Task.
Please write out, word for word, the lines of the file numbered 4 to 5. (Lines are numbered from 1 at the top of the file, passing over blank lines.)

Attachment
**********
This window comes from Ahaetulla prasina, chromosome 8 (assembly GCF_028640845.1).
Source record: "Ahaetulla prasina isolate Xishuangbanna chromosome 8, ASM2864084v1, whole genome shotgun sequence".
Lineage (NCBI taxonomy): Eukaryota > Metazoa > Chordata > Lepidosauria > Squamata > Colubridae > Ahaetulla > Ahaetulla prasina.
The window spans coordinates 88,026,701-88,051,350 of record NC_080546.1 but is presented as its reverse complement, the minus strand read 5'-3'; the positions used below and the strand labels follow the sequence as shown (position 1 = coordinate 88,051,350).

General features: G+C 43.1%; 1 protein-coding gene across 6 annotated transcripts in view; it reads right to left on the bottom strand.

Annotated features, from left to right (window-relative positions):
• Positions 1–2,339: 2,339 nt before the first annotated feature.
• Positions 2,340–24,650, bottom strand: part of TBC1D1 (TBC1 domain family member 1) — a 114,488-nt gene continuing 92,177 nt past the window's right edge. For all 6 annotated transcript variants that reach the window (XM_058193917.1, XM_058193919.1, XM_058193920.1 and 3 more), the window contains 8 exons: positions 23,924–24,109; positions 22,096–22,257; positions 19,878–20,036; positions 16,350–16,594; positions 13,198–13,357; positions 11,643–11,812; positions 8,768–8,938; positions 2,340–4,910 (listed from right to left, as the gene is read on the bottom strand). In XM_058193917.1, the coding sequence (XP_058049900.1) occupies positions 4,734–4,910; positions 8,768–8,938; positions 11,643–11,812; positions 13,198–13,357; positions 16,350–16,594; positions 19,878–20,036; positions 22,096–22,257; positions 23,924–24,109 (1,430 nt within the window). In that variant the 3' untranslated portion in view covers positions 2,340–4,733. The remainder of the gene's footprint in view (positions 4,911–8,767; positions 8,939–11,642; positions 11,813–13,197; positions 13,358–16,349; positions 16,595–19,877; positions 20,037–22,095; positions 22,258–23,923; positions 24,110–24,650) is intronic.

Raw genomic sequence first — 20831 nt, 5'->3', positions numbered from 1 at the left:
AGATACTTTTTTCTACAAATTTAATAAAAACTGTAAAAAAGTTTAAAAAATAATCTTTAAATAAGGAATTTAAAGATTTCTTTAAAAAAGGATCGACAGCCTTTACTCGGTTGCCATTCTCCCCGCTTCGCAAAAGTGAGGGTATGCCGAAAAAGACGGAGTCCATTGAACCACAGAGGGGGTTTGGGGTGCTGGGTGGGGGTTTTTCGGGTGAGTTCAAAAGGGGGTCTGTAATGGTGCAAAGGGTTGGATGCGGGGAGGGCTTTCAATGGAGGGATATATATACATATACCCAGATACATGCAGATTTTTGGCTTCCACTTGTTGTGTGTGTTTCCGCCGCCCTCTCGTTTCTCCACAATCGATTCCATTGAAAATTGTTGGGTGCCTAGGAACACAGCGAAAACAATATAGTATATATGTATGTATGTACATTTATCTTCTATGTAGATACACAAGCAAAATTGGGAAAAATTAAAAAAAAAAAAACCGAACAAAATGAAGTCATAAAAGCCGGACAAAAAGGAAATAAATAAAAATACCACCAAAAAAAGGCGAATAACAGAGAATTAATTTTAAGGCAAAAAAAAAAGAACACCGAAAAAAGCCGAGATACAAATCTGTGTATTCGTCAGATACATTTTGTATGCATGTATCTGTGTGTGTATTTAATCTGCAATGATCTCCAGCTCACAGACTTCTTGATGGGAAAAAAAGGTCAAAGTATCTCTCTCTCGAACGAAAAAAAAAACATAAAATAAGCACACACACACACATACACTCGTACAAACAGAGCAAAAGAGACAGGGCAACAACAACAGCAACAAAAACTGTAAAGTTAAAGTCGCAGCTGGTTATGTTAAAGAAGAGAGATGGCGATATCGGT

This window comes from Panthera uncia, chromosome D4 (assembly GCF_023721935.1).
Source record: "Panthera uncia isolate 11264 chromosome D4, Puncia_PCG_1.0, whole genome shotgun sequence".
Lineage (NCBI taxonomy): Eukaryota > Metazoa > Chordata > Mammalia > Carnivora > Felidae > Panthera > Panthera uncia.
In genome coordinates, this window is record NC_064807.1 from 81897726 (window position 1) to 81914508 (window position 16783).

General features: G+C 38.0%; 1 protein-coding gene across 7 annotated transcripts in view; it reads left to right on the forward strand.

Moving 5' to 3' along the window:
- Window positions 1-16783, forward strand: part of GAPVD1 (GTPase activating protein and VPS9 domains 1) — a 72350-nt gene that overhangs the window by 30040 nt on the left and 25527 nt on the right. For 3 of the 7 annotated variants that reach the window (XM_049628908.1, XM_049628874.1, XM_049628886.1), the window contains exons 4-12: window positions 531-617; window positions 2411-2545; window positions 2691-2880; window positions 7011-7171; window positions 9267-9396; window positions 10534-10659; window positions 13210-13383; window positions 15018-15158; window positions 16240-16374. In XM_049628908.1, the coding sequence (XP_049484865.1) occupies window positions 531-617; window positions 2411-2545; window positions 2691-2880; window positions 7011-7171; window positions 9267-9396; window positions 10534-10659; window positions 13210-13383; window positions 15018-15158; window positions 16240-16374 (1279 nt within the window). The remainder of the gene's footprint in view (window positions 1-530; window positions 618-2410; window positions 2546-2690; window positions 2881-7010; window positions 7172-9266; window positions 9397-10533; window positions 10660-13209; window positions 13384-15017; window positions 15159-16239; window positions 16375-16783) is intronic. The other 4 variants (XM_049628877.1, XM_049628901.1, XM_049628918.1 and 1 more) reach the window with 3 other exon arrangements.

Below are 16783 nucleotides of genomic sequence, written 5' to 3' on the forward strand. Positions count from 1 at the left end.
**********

The window spans coordinates 88,026,701-88,051,350 of record NC_080546.1 but is presented as its reverse complement, the minus strand read 5'-3'; the positions used below and the strand labels follow the sequence as shown (position 1 = coordinate 88,051,350).

General features: G+C 43.1%; 1 protein-coding gene across 6 annotated transcripts in view; it reads right to left on the bottom strand.